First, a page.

What Is Neuromodulation, And Can It Be Used To Treat Tinnitus?

neuromodulation for tinnitus

A 2020 study published in Science Translational Medicine reported that a new therapy for tinnitus had succeeded in effectively reducing symptoms in four out of every five participants of the clinical trial. The study was big news for the auditory health community, since no cure for tinnitus currently exists. The article touted a procedure called bimodal neuromodulation. One of several forms of neuromodulation, it’s an intervention that combines sound and tongue stimulation to non-invasively rewire brain circuits, with a device now called Lenire. 

If that sounds both promising and complicated, let’s break down the science of how a procedure designed to heighten the brain’s sensitivity to sounds might actually serve to suppress the noise in your ears. 

Watch Dr. Ben explain process of neuromodulation.

The Science Of Neuromodulation

Data suggests that as many as one in ten adults in the U.S. struggle with tinnitus, with a quarter having lived with the condition for at least a decade. Despite an extensive body of research, however, the condition lacks either a cure or any pharmacological intervention to eradicate the ringing in the ears. Instead, psychosomatic treatments like meditation, cognitive behavioral therapy, and sound therapy are regularly used to mitigate symptoms and help sufferers co-exist with the condition.  

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In recent years, more sophisticated forms of neuromodulation have emerged. The International Neuromodulation Society defines the practice as “the alteration of nerve activity through targeted delivery of a stimulus, such as electrical stimulation or chemical agents, to specific neurological sites in the body.” It’s kind of like a cardiac pacemaker for pain, except rather than aiding the heart in getting back into rhythm, it helps the nervous system regulate its own function when pain or discomfort cause it to kick into gear. In fact, one of the very first uses of neuromodulation technology to restore function to the nervous system was in cochlear implants – a device that bypasses damaged cells in the inner ear (or cochlea) to directly stimulate the auditory nerve, thus improving hearing. 

Use Of Neuromodulation

Application of neuromodulation is broad. It’s been used effectively to treat chronic pain, migraines, pelvic disorders like incontinence, neurological disorders like cerebral palsy and multiple sclerosis, and has even shown to ease symptoms of Parkinson’s disease. 

There are a number of ways neuromodulation can be administered. In the case of its use to aid people with tinnitus, most procedures involve transcranial magnetic stimulation (TMS), acoustic stimulation, and bimodal stimulation. 

The first – TMS – is a noninvasive procedure that uses magnetic fields to activate the brain. It’s thought to work by reducing activity of the auditory cortex, which is the part of the brain that processes sound. In studies, however, TMS has had mixed results and still seems a ways off from making a meaningful impact on reducing tinnitus.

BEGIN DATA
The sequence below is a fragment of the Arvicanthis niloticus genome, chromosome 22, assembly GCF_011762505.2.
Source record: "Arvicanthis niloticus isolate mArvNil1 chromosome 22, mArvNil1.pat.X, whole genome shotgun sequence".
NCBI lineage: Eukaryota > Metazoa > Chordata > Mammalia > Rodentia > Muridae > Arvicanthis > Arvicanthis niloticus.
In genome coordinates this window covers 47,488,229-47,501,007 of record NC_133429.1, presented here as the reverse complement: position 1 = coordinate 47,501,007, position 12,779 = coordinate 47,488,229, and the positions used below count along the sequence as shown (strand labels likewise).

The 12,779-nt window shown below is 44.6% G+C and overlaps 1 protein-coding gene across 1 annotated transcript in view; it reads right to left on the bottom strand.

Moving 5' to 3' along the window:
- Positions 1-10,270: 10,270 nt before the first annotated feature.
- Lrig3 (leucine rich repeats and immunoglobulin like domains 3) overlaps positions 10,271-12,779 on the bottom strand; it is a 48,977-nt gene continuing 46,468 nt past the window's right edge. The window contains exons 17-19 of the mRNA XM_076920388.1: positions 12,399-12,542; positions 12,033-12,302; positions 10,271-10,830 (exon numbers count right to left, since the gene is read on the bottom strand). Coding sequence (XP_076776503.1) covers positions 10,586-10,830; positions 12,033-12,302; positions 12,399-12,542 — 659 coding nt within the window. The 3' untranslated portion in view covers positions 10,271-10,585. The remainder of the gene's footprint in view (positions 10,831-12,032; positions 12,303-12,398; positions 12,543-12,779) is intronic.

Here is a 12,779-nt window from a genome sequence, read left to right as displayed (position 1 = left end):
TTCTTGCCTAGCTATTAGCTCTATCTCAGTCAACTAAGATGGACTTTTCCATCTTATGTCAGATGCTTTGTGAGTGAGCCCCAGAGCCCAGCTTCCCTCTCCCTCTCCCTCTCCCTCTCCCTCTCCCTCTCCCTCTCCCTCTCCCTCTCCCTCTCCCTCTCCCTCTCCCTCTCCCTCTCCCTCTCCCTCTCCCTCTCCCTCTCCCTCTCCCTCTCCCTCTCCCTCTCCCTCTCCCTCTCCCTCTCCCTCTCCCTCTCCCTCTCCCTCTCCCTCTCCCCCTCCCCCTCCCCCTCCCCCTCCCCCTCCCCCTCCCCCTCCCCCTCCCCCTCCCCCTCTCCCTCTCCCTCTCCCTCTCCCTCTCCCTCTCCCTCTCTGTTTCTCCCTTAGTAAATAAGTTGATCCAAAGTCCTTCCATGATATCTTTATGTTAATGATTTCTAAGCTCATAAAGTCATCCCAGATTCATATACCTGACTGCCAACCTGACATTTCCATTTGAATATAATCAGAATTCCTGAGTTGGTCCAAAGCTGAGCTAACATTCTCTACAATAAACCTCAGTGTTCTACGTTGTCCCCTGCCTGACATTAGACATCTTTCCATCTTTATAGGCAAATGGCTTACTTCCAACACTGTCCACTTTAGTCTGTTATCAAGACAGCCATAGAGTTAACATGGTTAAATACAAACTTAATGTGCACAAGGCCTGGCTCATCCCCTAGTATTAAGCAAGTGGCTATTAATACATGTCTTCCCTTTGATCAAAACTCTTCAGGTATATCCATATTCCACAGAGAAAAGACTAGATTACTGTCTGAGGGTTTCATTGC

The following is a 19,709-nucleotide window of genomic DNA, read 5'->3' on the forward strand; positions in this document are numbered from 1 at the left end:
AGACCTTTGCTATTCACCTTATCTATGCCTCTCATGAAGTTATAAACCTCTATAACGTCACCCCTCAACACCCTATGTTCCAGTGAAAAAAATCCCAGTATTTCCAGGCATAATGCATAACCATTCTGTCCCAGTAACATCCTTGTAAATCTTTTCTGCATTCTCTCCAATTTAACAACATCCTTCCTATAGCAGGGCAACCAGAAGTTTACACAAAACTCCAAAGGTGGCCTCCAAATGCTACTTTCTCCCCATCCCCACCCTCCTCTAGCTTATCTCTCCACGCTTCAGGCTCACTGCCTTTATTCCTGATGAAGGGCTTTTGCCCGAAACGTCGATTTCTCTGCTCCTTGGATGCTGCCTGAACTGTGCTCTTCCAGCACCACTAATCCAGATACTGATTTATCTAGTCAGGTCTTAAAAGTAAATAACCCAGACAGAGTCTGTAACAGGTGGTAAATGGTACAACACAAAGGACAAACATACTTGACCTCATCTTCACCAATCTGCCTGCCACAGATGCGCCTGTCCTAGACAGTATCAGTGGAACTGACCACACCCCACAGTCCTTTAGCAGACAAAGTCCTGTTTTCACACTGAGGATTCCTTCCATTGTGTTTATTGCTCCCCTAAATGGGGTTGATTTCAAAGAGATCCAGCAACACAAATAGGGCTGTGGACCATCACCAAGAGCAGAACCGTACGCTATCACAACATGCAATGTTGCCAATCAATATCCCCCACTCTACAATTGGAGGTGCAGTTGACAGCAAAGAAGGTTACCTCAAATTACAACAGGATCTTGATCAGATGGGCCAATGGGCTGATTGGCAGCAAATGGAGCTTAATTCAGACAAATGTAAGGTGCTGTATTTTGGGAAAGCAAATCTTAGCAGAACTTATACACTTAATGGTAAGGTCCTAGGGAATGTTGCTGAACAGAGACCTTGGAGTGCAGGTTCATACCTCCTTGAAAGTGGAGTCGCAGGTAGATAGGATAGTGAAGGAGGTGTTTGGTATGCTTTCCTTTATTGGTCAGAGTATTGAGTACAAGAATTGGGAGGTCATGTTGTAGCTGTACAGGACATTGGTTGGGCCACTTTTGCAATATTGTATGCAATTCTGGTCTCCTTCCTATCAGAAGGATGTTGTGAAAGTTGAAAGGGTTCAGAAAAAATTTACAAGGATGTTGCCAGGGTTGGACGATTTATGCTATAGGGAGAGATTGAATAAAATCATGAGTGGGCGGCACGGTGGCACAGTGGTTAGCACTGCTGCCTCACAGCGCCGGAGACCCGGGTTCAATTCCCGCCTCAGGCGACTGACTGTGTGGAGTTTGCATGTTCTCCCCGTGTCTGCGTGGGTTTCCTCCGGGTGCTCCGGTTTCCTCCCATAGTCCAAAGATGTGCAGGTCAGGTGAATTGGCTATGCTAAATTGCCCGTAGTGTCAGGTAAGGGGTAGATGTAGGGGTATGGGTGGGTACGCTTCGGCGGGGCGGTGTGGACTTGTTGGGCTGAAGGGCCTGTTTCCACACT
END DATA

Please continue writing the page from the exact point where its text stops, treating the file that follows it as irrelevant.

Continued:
Acoustic stimulation neuromodulation therapy involves using specific sounds to reduce the enhancement of the tinnitus signal in the nervous system. A specific type of acoustic neuromodulation therapy (Desyncra) attempted to use four tones around the frequency of the tinnitus to accomplish this. Desyncra, Neuromonics, and Levo are companies that have attempted to use acoustic stimulation neuromodulation devices for tinnitus, but again, the jury is still out.  

And then there’s bimodal neuromodulation, which is the new modality attracting attention. 

Bimodal stimulation involves using two different types of stimulations at the same time, usually an auditory and a somatosensory stimulation. During the procedure, an electrical pulse is delivered to the tongue, for example, while the patient listens to sounds through headphones. While it may seem a bit unconventional, studies show that the stimulation can be effective in reducing tinnitus symptoms. Even more exciting is that clinical trials indicate that relief continued for a full year after treatment, which was a first for a test cohort of the size recruited for the study that evaluated the effectiveness of Lenire. The treatment also garnered high satisfaction rates and no treatment-related adverse events. 

It’s important to note that these studies are all in their infancy, so only time will tell if results translate from the lab to the real world. And yet, while more research is needed, if the success of neuromodulation in other fields such as chronic pain relief is any indication, current data is heartening.

As with any treatment, if neuromodulation piques your interest, be sure to discuss it with your audiologist first to see if it’s right for you. There are also quite a few ongoing studies to better understand use of the process, which may be a great way to both explore ways to ease your own tinnitus pain and contribute to the broader field of research. 

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